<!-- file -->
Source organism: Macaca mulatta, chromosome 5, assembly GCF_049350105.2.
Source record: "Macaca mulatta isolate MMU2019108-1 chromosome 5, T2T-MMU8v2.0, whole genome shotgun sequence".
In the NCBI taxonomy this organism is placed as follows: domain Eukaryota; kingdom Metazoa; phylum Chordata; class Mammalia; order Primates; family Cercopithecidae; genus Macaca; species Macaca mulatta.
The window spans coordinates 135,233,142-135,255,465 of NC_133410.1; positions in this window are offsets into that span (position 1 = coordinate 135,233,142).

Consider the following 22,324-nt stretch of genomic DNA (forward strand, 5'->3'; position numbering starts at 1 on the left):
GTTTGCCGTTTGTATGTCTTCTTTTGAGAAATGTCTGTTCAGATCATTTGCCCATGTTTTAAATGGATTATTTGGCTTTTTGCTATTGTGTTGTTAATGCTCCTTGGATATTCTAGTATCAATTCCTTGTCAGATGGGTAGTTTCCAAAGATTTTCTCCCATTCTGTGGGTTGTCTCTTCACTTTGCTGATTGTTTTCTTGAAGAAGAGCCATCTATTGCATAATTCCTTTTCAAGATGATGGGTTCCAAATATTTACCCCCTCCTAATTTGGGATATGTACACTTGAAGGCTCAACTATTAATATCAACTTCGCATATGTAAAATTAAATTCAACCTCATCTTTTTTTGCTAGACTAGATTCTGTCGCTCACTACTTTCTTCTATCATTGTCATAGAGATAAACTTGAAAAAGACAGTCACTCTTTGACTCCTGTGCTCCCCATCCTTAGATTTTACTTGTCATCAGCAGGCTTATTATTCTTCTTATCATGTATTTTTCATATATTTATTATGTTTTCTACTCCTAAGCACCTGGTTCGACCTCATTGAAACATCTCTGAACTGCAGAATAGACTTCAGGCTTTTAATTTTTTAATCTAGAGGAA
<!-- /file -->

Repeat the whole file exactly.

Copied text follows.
Source organism: Macaca mulatta, chromosome 5, assembly GCF_049350105.2.
Source record: "Macaca mulatta isolate MMU2019108-1 chromosome 5, T2T-MMU8v2.0, whole genome shotgun sequence".
In the NCBI taxonomy this organism is placed as follows: domain Eukaryota; kingdom Metazoa; phylum Chordata; class Mammalia; order Primates; family Cercopithecidae; genus Macaca; species Macaca mulatta.
The window spans coordinates 135,233,142-135,255,465 of NC_133410.1; positions in this window are offsets into that span (position 1 = coordinate 135,233,142).

Consider the following 22,324-nt stretch of genomic DNA (forward strand, 5'->3'; position numbering starts at 1 on the left):
GTTTGCCGTTTGTATGTCTTCTTTTGAGAAATGTCTGTTCAGATCATTTGCCCATGTTTTAAATGGATTATTTGGCTTTTTGCTATTGTGTTGTTAATGCTCCTTGGATATTCTAGTATCAATTCCTTGTCAGATGGGTAGTTTCCAAAGATTTTCTCCCATTCTGTGGGTTGTCTCTTCACTTTGCTGATTGTTTTCTTGAAGAAGAGCCATCTATTGCATAATTCCTTTTCAAGATGATGGGTTCCAAATATTTACCCCCTCCTAATTTGGGATATGTACACTTGAAGGCTCAACTATTAATATCAACTTCGCATATGTAAAATTAAATTCAACCTCATCTTTTTTTGCTAGACTAGATTCTGTCGCTCACTACTTTCTTCTATCATTGTCATAGAGATAAACTTGAAAAAGACAGTCACTCTTTGACTCCTGTGCTCCCCATCCTTAGATTTTACTTGTCATCAGCAGGCTTATTATTCTTCTTATCATGTATTTTTCATATATTTATTATGTTTTCTACTCCTAAGCACCTGGTTCGACCTCATTGAAACATCTCTGAACTGCAGAATAGACTTCAGGCTTTTAATTTTTTAATCTAGAGGAA